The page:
Potential for conflict and marriage breakdown


An ‘amicable’ financial settlement


In ‘An amicable divorce and financial settlement’ I considered the decision of Mostyn J in JK v MK & Anor [2020] EWFC 2 (20 January 2020). I concluded my post:


The question remains: does this apply to mediators and lawyers who act for both parties in seeking for them a consent order or other agreed disposal of an issue in family proceedings? This must be considered in a separate post.


There is a prior question to this: was Mostyn J’s assessment of the ‘position of conflict’ in which amicable (lower case title) found itself sustainable; for he declared that: ‘[21] … a declaration should be made that amicable is not placed in a position of conflict of interest by acting for both parties under the terms of its business model’. He gave as his reasons for this view as follows:


  • Solicitors commonly act where, for example, they are instructed by divorcing parties to deal with sale of a jointly owned property (at [17]);
  • That like solicitors amicable was likely to be in a fiduciary relationship with its clients; but Mostyn J specifically said he did not need to ‘decide the point’ ([18]-[19]); and finally
  • Amicable had a system of warnings or ‘red flags’ which indicated there might be a conflict.


The Queen’s Proctor took the view there was no conflict. There was therefore no real adversarial issue on this point. But surely the question is not as simple as the approach of the Queen’s Proctor. The example Mostyn J took of conveyancing for a divorced husband and wife has no conflict if the parties agree the price; just as both parties to damages proceedings could be jointly represented on the issue of a consent order for settlement of the claim. Few lawyers would safely act on that settlement unless they knew the lay claimant had independent advice on the amount of damages.


Potential for conflict


The point which was not considered by Mostyn J was the inherent conflict in any given piece of litigation. Because of the terms of Matrimonial Causes Act 1973 (MCA 1973) s 25 – which Mostyn J does not mention – there is a conflict inherent in any marriage breakdown. The court must consider ‘all the circumstances’ of the case. It must consider and balance the various aspects of each parties’ finances and the welfare of any children (there were none in JK v MK), especially assets available to them (none again, it was said), income and pensions (of which there is no mention). And it must do all this, whether or not a couple agree their settlement (Livesey (formerly Jenkins) v Jenkins [1985] AC 424, [1985] FLR 813; Harris v Manahan [1997] 1 FLR 205, CA).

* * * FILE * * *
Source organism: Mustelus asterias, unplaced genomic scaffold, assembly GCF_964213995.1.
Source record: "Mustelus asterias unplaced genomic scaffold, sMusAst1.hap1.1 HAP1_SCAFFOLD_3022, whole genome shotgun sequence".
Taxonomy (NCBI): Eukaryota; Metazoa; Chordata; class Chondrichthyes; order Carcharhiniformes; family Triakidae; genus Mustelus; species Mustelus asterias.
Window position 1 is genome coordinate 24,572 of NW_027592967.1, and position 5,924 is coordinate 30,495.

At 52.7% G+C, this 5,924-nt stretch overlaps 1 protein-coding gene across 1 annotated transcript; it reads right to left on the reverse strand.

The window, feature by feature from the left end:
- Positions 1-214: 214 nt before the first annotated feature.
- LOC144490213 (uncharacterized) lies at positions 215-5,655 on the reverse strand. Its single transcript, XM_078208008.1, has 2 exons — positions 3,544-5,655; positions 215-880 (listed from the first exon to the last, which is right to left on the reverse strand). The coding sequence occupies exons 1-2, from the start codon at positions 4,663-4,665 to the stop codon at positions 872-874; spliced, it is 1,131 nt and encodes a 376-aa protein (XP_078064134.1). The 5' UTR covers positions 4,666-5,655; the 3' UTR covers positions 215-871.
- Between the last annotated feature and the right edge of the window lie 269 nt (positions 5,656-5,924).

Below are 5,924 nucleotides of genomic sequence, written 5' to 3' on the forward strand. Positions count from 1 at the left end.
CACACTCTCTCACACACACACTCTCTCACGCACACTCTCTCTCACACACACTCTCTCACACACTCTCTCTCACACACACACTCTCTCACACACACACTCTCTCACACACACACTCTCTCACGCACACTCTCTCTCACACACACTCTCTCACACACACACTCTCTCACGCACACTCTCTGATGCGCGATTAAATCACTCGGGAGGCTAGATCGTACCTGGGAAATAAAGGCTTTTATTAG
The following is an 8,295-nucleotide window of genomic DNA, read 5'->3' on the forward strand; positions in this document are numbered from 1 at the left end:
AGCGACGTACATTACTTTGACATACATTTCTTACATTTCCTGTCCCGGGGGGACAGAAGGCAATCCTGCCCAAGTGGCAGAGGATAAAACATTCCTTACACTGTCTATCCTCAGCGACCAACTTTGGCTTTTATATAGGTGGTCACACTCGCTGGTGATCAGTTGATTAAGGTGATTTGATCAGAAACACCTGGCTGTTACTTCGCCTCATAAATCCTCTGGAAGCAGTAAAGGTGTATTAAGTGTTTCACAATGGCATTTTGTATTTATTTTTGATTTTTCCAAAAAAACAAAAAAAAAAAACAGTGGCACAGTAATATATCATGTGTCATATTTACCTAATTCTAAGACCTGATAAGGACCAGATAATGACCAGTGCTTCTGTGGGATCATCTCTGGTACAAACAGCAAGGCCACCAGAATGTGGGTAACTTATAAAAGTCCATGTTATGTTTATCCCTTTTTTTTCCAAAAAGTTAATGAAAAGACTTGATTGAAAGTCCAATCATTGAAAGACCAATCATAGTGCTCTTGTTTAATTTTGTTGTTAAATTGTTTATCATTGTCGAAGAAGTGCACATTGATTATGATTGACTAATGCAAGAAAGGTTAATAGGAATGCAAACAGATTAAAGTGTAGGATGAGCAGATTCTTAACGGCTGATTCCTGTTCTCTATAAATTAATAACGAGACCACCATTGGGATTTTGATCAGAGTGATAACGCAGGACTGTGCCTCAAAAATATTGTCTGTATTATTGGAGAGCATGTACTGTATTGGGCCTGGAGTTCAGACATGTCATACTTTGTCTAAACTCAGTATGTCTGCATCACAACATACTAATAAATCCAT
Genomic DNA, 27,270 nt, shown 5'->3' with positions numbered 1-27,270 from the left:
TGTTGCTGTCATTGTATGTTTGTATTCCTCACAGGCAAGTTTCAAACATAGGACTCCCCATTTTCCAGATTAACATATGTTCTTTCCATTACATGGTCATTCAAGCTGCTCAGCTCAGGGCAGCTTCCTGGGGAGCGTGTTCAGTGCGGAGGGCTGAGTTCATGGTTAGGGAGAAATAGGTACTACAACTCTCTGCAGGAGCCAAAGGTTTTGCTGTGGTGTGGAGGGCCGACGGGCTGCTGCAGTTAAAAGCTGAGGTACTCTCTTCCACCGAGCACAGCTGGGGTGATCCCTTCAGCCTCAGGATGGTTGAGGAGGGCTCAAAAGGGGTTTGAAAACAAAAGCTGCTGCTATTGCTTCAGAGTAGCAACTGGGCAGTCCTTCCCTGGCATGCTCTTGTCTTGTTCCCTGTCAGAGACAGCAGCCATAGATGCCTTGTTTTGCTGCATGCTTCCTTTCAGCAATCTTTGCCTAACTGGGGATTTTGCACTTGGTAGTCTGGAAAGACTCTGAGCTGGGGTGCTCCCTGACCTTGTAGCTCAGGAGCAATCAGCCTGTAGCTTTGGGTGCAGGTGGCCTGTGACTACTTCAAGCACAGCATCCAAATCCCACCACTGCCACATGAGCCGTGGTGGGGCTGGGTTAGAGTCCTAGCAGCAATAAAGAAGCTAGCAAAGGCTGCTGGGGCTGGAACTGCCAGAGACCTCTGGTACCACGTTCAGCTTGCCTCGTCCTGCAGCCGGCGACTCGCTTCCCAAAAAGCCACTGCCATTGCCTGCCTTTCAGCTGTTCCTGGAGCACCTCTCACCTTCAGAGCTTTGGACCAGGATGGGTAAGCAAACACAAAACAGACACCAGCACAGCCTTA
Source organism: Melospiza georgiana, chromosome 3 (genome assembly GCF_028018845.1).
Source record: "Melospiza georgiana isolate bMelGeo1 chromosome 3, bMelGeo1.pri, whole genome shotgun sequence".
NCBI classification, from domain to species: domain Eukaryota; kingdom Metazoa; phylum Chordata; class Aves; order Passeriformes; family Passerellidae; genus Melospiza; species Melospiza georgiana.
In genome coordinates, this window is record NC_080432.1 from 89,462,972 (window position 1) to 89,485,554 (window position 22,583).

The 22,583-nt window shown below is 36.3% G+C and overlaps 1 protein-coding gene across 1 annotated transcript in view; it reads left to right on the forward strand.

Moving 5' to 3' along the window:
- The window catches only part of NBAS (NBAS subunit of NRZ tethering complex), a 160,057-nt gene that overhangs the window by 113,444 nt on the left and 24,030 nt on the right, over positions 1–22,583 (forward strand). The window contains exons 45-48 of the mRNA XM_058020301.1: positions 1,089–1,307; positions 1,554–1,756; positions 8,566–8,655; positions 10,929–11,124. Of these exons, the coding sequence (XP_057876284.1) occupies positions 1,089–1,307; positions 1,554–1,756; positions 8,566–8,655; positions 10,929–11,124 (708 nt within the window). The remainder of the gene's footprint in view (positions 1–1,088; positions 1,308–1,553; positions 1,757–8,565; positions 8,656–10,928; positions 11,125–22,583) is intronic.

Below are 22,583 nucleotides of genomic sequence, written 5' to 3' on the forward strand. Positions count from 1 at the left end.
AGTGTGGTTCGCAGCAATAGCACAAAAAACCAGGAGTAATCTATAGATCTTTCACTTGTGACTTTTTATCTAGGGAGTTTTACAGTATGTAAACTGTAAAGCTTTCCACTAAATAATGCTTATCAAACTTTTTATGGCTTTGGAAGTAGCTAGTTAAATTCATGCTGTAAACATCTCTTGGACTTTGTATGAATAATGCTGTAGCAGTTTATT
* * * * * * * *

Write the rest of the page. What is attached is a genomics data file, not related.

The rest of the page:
A sense of proportionality must be retained. Where childless couples have been married for only two years and have equivalent finances, a consent clean break application may often be uncontentious. But to cite this case as authority for other than the most rudimentary finances and to say there is no need then for independent advice, risks real potential for disaster for a couple; and perhaps a negligence claim against a joint adviser (whether a solicitor, mediator or ‘amicable’ itself).


The question is not whether there is any conflict. Where couples agree (as here) there is – in fact – none. The test is, is there potential for conflict; and here, by definition, and as a result of MCA 1973 s 25, there is always potential for conflict when a marriage – indeed when most couples’ relationship (though s 25 does not come in where couples are unmarried) – breaks down.


Mostyn J cites, but does not quote, para 6.2 of the Solicitors’ Regulation Authority Code 2019. In full this says (SRA Code is written in its irritating Kitchener style: ‘you’ means a solicitor):


You do not act in relation to a matter or particular aspect of it if you have a conflict of interest or a significant risk of such a conflict in relation to that matter or aspect of it, unless:

the clients have a substantially common interest in relation to the matter or the aspect of it, as appropriate; or

the clients are competing for the same objective, and the conditions below are met, namely that:

  • all the clients have given informed consent, given or evidenced in writing, to you acting;
  • where appropriate, you put in place effective safeguards to protect your clients’ confidential information; and
  • you are satisfied it is reasonable for you to act for all the clients.


The third of these conditions is covered by the amicable ‘red flags’ (explained in the earlier post); and the second is not applicable. But ‘informed’? Surely this must mean that someone independent – save in the most basic case – must have advised independently?


Mostyn J and the meaning of ‘conflict of interest’


‘Conflict of interest’ is defined as: ‘a situation where [a solicitor’s] separate duties to act in the best interests of two or more clients in relation to the same or a related matters conflict’.


Mostyn J did not consider what ‘conflict of interest’ means in the context of MCA 1973 s 25. As I see it, he should have decided this case on its facts only, and said that for this couple there may have been no conflict. He should have mentioned – at least – MCA 1973 and have pointed out that in the vast majority of matrimonial financial relief cases there is, by definition, the potential for conflict. In consequence, ‘informed consent’ in the majority of cases must demand that there be advice that independent legal advice be obtained. Only a tiny minority of childless couples are likely to be able – fairly – to rely on services such as those provided by amicable (or the equivalent from mediators or lawyers) without a second opinion being urged strongly to be obtained.


This is not special pleading for matrimonial lawyers. It is what potential for conflict and MCA 1973 s 25 demand.


David Burrows

22 January 2020

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